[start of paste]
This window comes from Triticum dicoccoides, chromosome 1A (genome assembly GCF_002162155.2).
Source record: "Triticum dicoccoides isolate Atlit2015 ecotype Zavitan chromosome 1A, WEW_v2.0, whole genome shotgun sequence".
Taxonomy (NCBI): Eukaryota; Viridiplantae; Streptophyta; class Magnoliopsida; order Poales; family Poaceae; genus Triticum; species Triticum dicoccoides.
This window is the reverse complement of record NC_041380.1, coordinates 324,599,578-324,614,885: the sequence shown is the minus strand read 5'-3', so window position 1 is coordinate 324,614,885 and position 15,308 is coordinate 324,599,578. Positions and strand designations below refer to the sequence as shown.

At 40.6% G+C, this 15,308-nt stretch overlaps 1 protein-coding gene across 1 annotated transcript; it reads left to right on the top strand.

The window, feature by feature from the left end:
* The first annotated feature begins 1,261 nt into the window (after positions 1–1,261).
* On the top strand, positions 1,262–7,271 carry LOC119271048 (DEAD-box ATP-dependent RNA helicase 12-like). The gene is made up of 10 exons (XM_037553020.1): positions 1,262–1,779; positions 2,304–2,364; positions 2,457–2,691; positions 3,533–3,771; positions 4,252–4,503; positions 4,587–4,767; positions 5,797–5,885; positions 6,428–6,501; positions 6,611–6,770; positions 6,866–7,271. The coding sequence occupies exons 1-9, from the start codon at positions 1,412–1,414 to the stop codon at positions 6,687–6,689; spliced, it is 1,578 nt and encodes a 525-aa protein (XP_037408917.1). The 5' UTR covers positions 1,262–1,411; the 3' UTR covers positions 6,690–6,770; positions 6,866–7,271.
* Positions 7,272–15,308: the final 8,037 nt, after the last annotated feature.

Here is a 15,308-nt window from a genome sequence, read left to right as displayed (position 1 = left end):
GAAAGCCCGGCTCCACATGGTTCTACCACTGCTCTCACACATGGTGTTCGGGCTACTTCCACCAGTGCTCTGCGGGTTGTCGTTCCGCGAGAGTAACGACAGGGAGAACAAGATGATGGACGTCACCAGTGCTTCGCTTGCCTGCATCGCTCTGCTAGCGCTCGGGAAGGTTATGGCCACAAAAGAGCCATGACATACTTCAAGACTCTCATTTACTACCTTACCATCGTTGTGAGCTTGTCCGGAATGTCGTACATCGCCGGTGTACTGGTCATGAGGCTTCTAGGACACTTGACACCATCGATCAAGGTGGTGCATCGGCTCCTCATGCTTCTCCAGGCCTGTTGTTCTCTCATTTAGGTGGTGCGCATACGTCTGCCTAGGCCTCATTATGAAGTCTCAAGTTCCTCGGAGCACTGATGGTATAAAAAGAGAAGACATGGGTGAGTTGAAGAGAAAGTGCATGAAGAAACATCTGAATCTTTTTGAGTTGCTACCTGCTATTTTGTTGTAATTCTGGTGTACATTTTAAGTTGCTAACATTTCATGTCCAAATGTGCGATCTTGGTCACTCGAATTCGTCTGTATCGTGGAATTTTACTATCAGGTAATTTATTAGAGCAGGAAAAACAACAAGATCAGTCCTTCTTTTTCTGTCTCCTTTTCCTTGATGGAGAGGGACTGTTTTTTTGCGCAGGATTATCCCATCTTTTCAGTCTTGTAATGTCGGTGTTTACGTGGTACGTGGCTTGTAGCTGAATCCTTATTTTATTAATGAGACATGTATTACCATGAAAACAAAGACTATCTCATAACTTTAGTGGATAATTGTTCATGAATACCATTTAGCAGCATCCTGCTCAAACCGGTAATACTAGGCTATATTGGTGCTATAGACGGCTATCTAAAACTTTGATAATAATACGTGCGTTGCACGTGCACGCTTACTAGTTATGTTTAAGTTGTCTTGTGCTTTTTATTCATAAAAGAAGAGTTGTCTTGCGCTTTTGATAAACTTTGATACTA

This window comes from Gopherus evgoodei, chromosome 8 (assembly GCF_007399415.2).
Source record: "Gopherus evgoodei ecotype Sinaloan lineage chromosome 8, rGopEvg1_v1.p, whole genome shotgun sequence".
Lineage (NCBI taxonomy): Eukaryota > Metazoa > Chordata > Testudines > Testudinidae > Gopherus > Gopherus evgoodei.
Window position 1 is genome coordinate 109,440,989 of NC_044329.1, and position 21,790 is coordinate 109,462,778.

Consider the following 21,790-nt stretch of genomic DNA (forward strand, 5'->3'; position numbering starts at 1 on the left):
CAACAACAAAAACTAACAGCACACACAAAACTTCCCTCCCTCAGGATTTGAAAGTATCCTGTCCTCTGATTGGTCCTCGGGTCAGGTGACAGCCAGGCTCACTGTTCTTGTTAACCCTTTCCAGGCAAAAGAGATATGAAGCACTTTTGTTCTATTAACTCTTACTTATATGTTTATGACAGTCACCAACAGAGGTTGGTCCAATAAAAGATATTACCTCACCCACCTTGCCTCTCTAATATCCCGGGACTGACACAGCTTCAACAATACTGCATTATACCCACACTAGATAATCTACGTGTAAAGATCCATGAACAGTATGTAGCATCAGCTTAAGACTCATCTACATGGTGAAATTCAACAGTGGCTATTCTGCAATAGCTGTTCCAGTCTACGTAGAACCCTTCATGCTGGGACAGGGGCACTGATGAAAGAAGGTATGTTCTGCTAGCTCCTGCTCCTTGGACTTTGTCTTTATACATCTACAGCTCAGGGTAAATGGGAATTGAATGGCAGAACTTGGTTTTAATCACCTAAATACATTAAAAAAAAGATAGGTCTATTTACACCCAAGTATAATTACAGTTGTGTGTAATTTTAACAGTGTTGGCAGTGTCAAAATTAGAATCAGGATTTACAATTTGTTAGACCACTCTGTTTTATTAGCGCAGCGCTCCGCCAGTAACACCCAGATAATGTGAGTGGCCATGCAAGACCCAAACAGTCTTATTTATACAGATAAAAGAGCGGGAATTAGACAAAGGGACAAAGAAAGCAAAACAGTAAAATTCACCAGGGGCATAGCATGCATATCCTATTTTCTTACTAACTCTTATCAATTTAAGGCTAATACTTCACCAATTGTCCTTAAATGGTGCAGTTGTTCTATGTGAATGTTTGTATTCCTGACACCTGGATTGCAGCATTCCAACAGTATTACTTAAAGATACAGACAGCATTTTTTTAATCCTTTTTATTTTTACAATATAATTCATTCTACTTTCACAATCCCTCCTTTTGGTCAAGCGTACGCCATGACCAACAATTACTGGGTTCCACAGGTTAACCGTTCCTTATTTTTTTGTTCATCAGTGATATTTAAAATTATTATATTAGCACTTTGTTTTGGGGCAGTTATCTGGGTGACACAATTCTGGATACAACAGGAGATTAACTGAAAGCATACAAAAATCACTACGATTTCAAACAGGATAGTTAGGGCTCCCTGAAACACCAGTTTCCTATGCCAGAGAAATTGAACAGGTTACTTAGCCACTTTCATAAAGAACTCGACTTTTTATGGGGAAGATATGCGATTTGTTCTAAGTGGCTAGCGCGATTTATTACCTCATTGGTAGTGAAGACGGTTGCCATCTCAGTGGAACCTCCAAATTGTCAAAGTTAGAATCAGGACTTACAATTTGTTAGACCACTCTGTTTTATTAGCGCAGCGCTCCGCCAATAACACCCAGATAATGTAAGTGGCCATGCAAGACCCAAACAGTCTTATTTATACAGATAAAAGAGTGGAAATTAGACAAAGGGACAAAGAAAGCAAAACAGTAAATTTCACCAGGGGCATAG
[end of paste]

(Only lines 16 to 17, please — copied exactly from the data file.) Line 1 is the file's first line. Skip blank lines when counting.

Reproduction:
Consider the following 21,790-nt stretch of genomic DNA (forward strand, 5'->3'; position numbering starts at 1 on the left):
CAACAACAAAAACTAACAGCACACACAAAACTTCCCTCCCTCAGGATTTGAAAGTATCCTGTCCTCTGATTGGTCCTCGGGTCAGGTGACAGCCAGGCTCACTGTTCTTGTTAACCCTTTCCAGGCAAAAGAGATATGAAGCACTTTTGTTCTATTAACTCTTACTTATATGTTTATGACAGTCACCAACAGAGGTTGGTCCAATAAAAGATATTACCTCACCCACCTTGCCTCTCTAATATCCCGGGACTGACACAGCTTCAACAATACTGCATTATACCCACACTAGATAATCTACGTGTAAAGATCCATGAACAGTATGTAGCATCAGCTTAAGACTCATCTACATGGTGAAATTCAACAGTGGCTATTCTGCAATAGCTGTTCCAGTCTACGTAGAACCCTTCATGCTGGGACAGGGGCACTGATGAAAGAAGGTATGTTCTGCTAGCTCCTGCTCCTTGGACTTTGTCTTTATACATCTACAGCTCAGGGTAAATGGGAATTGAATGGCAGAACTTGGTTTTAATCACCTAAATACATTAAAAAAAAGATAGGTCTATTTACACCCAAGTATAATTACAGTTGTGTGTAATTTTAACAGTGTTGGCAGTGTCAAAATTAGAATCAGGATTTACAATTTGTTAGACCACTCTGTTTTATTAGCGCAGCGCTCCGCCAGTAACACCCAGATAATGTGAGTGGCCATGCAAGACCCAAACAGTCTTATTTATACAGATAAAAGAGCGGGAATTAGACAAAGGGACAAAGAAAGCAAAACAGTAAAATTCACCAGGGGCATAGCATGCATATCCTATTTTCTTACTAACTCTTATCAATTTAAGGCTAATACTTCACCAATTGTCCTTAAATGGTGCAGTTGTTCTATGTGAATGTTTGTATTCCTGACACCTGGATTGCAGCATTCCAACAGTATTACTTAAAGATACAGACAGCATTTTTTTAATCCTTTTTATTTTTACAATATAATTCATTCTACTTTCACAATCCCTCCTTTTGGTCAAGCGTACGCCATGACCAACAATTACTGGGTTCCACAGGTTAACCGTTCCTTATTTTTTTGTTCATCAGTGATATTTAAAATTATTATATTAGCACTTTGTTTTGGGGCAGTTATCTGGGTGACACAATTCTGGATACAACAGGAGATTAACTGAAAGCATACAAAAATCACTACGATTTCAAACAGGATAGTTAGGGCTCCCTGAAACACCAGTTTCCTATGCCAGAGAAATTGAACAGGTTACTTAGCCACTTTCATAAAGAACTCGACTTTTTATGGGGAAGATATGCGATTTGTTCTAAGTGGCTAGCGCGATTTATTACCTCATTGGTAGTGAAGACGGTTGCCATCTCAGTGGAACCTCCAAATTGTCAAAGTTAGAATCAGGACTTACAATTTGTTAGACCACTCTGTTTTATTAGCGCAGCGCTCCGCCAATAACACCCAGATAATGTAAGTGGCCATGCAAGACCCAAACAGTCTTATTTATACAGATAAAAGAGTGGAAATTAGACAAAGGGACAAAGAAAGCAAAACAGTAAATTTCACCAGGGGCATAG